Biden Proclaims César Chávez Day to Honor the Labor Activist | Sojourners

Biden Proclaims César Chávez Day to Honor the Labor Activist

A child looks at a photograph of César Chávez. Photo: lunita lu / CC BY-NC 2.0

In a White House proclamation, President Joe Biden declared March 31, 2021 as César Chávez Day. Biden called upon “all Americans to observe this day as a day of service and learning, with appropriate service, community, and education programs to honor César Chávez’s enduring legacy.”

Chávez, who was born March 31, 1927 and died in 1993, was a Mexican American activist who organized for farmworkers’ rights. Along with Dolores Huerta, he co-founded the National Farm Workers Association, which later became the United Farm Workers labor union. Chávez’s worldview espoused Catholic social teaching: Chávez ended his 25-day hunger strike in 1968 by receiving the Eucharist, sitting next to Sen. Robert F. Kennedy.

Now, Biden prominently features a bust of Chávez in the Oval Office.

“To Chávez, ‘La Causa’ meant elevating our common humanity to the center of an agenda for progress. And that elevation meant organizing for safe and healthy workplaces, a living wage, protections against sickness and disability, time with family, and so much else that we continue to prize and fight for today,” Biden wrote in the proclamation. “I was proud to place a bust of César Chávez in the Oval Office, so that no one who enters that historic room may forget the powerful truths his farm worker hands imparted.”

To celebrate the occasion, First Lady Jill Biden traveled to the historic “Forty Acres” property outside Delano, Calif., where the union began. The Delano property is now a COVID-19 vaccine site for thousands of farm workers through a partnership between the Cesar Chávez Foundation (which owns and manages the Forty Acres), UFW and the UFW Foundation, Kern County Latino COVID-19 Task Force, Kern County, and Kern Medical Center.

According to Paul F. Chávez, president of the César Chávez Foundation and César’s son, “Forty Acres is sacred ground.”

“It was the first permanent home for our movement and where my father fasted for 25 days in 1968, calling on all of us to dedicate ourselves to serving others,” Chávez said in a news release. “So what better way to keep my dad’s legacy alive today than by vaccinating farm workers here at the Forty Acres? What more fitting way for Dr. Biden to honor him than by taking part in helping protect farm workers who have suffered so disproportionately from COVID-19?”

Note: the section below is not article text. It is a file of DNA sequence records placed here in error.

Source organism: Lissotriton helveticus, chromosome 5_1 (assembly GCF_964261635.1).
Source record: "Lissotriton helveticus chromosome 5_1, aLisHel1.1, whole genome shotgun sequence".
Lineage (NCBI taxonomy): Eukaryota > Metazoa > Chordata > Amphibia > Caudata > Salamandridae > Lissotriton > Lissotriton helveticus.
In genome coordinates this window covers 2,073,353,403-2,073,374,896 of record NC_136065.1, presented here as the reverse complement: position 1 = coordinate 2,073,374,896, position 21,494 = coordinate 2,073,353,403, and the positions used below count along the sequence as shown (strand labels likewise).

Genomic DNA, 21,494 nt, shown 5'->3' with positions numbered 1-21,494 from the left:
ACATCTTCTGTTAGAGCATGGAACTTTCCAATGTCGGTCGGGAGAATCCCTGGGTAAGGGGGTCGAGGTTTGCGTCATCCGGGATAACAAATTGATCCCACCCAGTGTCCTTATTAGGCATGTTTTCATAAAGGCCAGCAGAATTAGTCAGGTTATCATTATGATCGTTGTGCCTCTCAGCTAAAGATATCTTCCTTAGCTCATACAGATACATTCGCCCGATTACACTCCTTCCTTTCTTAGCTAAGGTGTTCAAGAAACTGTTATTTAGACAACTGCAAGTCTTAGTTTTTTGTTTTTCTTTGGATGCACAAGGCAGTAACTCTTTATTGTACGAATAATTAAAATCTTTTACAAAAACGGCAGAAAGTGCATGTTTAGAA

Teresa Romero, president of UFW, agreed.

“It’s also heartening when people in positions of power take the time to meet with and understand farm workers and the barriers they face,” Romero said. “Most urgent for them now is immigration justice and the path forward with the Farm Workforce Modernization Act.”

But Chávez’s own legacy on immigration is complicated; while he marched, organized, and lobbied for dignity for farmworkers, he also used racist, anti-immigrant rhetoric. Chávez referred to illegal immigrants as “ wetbacks,” and, in 1974, he urged Dolores Huerta to “go after them.”

After Biden's announcment, Gustavo Arellano, a Los Angeles Times columnist who has written about Chávez, tweeted, “Cesar Chavez is a hero, but let’s take stock of his sins as well.”

In his 2019 article “César Chávez and Egalitarian Ethics: Lessons from a Contradictory Legacy,” Jeremy Cruz detailed Chávez’s legacy, which “provides us with egalitarian ideas and examples of effective egalitarian action; he also provides us with an important lesson in the dangers of unaccountable leadership.”

“For years, Chávez’s leadership was honored and fortified on the basis of actions and achievements that were well behind him and that did not correspond to his present actions and the effects that they were having on colleagues, union members, and not-yet-unionized farm workers,” Cruz wrote.

Miriam Pawel, who reported in 2006 that the UFW was far removed from the union Chávez and others had established, also wrote a 2014 biography, The Crusades of Cesar Chavez. In it, she asked a former Arizona UFW leader who had parted ways with Chávez long ago if he still thought of Chávez as a great man.

“Palms up, he held his right hand above his head and lowered his left near the floor,” Pawel wrote. “On balance, he said, the good outweighed the bad. It was not even close.”

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